Tag Archives: Herbs

Herbal Bouillon

18 May

In early March, I finally managed to catch a meeting with my local fermentation meetup group– yes, that is a thing that exists!  I usually miss them because of my work schedule.  The March theme of the month was booze and bitters, inspired by spring and the upcoming St. Patrick’s day.  The woman I was sitting next to was gushing about a relatively new book:  Foraging and Feasting by Dina Falconi.  She was so enthusiastic about it that I later looked it up online.  She was right!  It’s awesome.  I now own the book, and I have taken some time to page through it.  It’s full of gorgeous and helpful illustrations by Wendy Hollander, along with a host of recipes.

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Herbal bouillon is the first recipe I have sampled from the book.  Falconi includes suggestions for all sorts of wild herb combinations.  My own version is composed of what I had to use up in my fridge one week in March.  It’s a great recipe if you find yourself with more greens than you have time to eat before they go bad.  The high salt concentration makes this more of a preserve than a true fermentation:  these greens will keep almost indefinitely.  I look forward to this as a way of adding a splash of  vibrant summer green into my otherwise cabbage-laden winter cookery.  In the book, the recipe calls for sixteen ounces of fresh greens.  Sixteen ounces is a LOT of plants.  I pared the recipe down to four ounces of greens and once ounce of sea salt, because that’s the amount I had on hand.  You can use whatever amount you like, but the ratio of salt to greens is important to maintain for preservation purposes.  Four ounces of greens was was perfect for stuffing into a half-pint mason jar.

A few teaspoons of bouillion goes a long way in dressing up a soup.  So far I’ve used it in an otherwise bland leftover chicken soup from my mother-in-law figure and to dress up my own lentil soup.  The most specialized part of the recipe is that you really need a kitchen scale to get the proportions of salt to greens correct.

Herbal Bouillion

Clean and mince 4 ounces of greens.  I used:

2/3 oz basil

2 oz cilantro

1 and 1/3 oz scallions

Mix the herbs with 1 oz celtic sea salt.

Stuff them into a half-pint jar, and store in a cool, dark place.  The fridge works just fine.  I took this picture today.  Notice how it’s still vibrant green,  six weeks later.  The salt will corrode metal, so it’s best to use a plastic lid, or put a layer of wax paper or plastic wrap between your mason jar lid and the glass jar.

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Flavor of the Day: Rooibos, Rose, Raspberry Leaf Jun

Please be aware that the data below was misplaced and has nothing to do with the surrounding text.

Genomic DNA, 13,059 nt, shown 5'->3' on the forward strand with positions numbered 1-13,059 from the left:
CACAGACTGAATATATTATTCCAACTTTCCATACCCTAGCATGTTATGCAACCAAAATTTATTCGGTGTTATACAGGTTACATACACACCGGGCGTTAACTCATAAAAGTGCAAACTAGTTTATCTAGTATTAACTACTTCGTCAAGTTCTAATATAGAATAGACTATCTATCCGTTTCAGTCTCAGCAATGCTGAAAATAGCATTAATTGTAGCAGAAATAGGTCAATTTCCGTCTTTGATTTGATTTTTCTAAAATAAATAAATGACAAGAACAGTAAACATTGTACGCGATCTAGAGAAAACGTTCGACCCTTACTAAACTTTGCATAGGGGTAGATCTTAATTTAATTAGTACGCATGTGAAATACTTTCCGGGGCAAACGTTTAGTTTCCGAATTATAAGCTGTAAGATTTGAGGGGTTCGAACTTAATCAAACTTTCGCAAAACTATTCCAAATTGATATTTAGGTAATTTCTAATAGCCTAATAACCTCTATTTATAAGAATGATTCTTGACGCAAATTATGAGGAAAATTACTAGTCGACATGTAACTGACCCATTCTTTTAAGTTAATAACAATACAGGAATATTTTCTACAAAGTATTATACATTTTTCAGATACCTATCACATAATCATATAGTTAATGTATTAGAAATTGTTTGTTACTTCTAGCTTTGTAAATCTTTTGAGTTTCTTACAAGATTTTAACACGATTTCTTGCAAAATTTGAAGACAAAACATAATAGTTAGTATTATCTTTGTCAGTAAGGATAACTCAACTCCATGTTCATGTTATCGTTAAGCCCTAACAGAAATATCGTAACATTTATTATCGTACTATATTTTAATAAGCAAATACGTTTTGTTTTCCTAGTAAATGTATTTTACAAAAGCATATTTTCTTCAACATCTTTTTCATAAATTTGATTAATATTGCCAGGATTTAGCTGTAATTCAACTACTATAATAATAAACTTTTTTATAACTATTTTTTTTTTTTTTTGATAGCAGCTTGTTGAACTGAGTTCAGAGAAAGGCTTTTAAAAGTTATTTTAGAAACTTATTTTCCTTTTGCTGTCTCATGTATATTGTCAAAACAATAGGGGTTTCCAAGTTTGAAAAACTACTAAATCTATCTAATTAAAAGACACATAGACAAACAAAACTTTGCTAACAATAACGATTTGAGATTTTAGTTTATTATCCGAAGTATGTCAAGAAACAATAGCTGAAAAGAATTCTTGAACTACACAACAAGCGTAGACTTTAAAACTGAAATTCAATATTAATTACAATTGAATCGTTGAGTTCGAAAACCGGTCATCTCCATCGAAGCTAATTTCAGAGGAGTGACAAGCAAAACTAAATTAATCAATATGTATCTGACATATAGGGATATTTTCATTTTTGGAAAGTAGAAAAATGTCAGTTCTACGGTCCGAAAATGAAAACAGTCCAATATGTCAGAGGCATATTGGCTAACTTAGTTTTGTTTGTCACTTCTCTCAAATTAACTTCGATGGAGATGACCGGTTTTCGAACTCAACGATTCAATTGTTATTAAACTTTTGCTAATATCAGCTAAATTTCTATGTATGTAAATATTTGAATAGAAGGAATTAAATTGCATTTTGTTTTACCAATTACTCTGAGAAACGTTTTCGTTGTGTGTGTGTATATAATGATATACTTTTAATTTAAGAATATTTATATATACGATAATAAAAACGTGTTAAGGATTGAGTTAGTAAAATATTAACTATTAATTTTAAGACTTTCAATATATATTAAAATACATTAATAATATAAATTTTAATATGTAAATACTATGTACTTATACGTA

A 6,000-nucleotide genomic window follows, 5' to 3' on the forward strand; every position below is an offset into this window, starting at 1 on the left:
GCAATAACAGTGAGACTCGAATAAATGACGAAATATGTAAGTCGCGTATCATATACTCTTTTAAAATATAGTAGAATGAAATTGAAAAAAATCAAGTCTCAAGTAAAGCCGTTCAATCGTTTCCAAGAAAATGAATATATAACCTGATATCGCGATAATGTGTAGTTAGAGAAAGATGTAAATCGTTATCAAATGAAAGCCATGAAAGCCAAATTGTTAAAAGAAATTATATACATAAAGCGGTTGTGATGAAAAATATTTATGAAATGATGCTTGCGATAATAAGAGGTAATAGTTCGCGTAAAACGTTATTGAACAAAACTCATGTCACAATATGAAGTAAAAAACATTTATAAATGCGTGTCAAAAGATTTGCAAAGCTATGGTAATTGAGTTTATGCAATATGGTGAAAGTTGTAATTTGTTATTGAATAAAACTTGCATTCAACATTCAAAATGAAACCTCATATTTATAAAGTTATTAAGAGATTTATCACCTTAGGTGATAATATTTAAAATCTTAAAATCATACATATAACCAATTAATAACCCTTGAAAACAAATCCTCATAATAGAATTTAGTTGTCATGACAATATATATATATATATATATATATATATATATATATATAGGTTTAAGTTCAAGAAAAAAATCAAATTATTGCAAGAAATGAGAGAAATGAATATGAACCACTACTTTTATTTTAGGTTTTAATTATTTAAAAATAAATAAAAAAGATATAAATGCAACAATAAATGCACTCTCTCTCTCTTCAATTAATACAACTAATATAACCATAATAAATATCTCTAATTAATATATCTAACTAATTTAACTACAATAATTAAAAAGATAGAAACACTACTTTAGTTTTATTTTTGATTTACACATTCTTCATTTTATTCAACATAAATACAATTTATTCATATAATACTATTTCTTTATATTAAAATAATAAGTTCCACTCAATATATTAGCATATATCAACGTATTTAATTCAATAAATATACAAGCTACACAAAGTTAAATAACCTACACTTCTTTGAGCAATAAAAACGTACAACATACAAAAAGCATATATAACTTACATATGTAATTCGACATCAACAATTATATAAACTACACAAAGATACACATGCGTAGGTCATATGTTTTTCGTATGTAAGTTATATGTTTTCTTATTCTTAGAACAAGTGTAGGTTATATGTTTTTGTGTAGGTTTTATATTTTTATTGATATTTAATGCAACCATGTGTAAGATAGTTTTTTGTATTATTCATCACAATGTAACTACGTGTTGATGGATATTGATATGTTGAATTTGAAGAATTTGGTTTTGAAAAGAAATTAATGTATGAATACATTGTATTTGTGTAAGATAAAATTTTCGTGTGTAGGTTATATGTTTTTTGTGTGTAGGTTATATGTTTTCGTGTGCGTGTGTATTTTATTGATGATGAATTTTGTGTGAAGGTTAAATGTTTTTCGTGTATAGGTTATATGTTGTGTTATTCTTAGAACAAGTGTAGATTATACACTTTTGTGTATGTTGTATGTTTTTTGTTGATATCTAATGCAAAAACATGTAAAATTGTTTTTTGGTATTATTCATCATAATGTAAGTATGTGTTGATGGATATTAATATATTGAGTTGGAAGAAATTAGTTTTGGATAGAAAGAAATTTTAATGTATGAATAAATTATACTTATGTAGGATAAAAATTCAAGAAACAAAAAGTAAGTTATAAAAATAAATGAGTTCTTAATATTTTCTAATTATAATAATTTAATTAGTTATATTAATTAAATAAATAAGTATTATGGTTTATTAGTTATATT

28 Jun
That's not a rose hip ... _this_ is a rose hip.

Rose hip (Photo credit: Zak Greant)

Raspberries

Raspberries: the leaf often gets overlooked, but that’s what I’m interested in for this recipe.  (Photo credit: Kodamakitty)

 

I should call this my flavor of the month, because it’s what I’ve been drinking the most of lately.  Rooibos definitely stands out flavor-wise in this mellow herbal concoction.

This recipe uses the Jun 101 basic brew instructions as its primary fermentation process.  You are NOT brewing Jun with rooibos tea.  Jun is always brewed with green tea and honey.   Once you finish the primary ferment, you can add whatever flavors you want to.  Bottling the Jun and leaving it out at room temperature for a while will create a secondary ferment.  This helps the flavors of the herbs to sink in, and allows the brew to build up some bubbles.

RRR Jun:

Add to a pint sized bottle with a sealable top:

1/2 t rooibos

1/2 t raspberry leaf

1/2 t rose hips

Pour your plain, already fermented Jun (see Jun 101 for details) over the herbs, seal the bottle and let sit for a day or two.  Strain your bottle into a glass as you drink it at room temp or chill in the refrigerator.

 

Rooibos, Aspalathus linearis (N.L.Burm.) R.Dah...

Rooibos, or African red bush. photo credit: Wikipedia.

 

About the Herbs:

Rose Hips are collected in the autumn.  They are the fruits of the Dog Rose. Rose hips are one of natures best sources of Vitamin C, and much of their medicinal value is because of the content of this nutrient.  They aid the body’s immune defenses, help with constipation, and with probelms of the gall bladder, kidneys, and bladder.

Raspberry Leaves are well known in my profession as a doula, because they are a womb herb.  When consumed regularly during pregnancy, they act as a tonic for the uterus.  I have heard some doubts as to the value of its use in the first trimester from prenatal students who were advised by their healthcare providers: particularly in people who have a high risk for miscarriage.  However, in my reading I have not seen it indictated as a uterine contractor, only a uterine strengthener.  I have also read that it helps to counteract morning sickness.  Raspberry leaf is particularly good to drink throughout the third trimester, in preparation for labor and even during labor.  Raspberry leaf also has astringent qualities.  It is good for diarrhea and other ‘loose’ conditions, as well as mouth sores, bleeding gums, or sore throats.  (sources:  Susun Weed’s  Wise Woman Herbal for the Childbearing Year and David Hoffman’s Holistic Herbal)

Rooibos, or african red bush tea is a popular drink these days for people who like drinking tea but don’t want caffeine.  My herb books actually don’t include rooibos as a medicinal herb, but it is apparently high in anti-oxidants.   Wikipedia claims that it helps with allergies, nervous tension and digestion.

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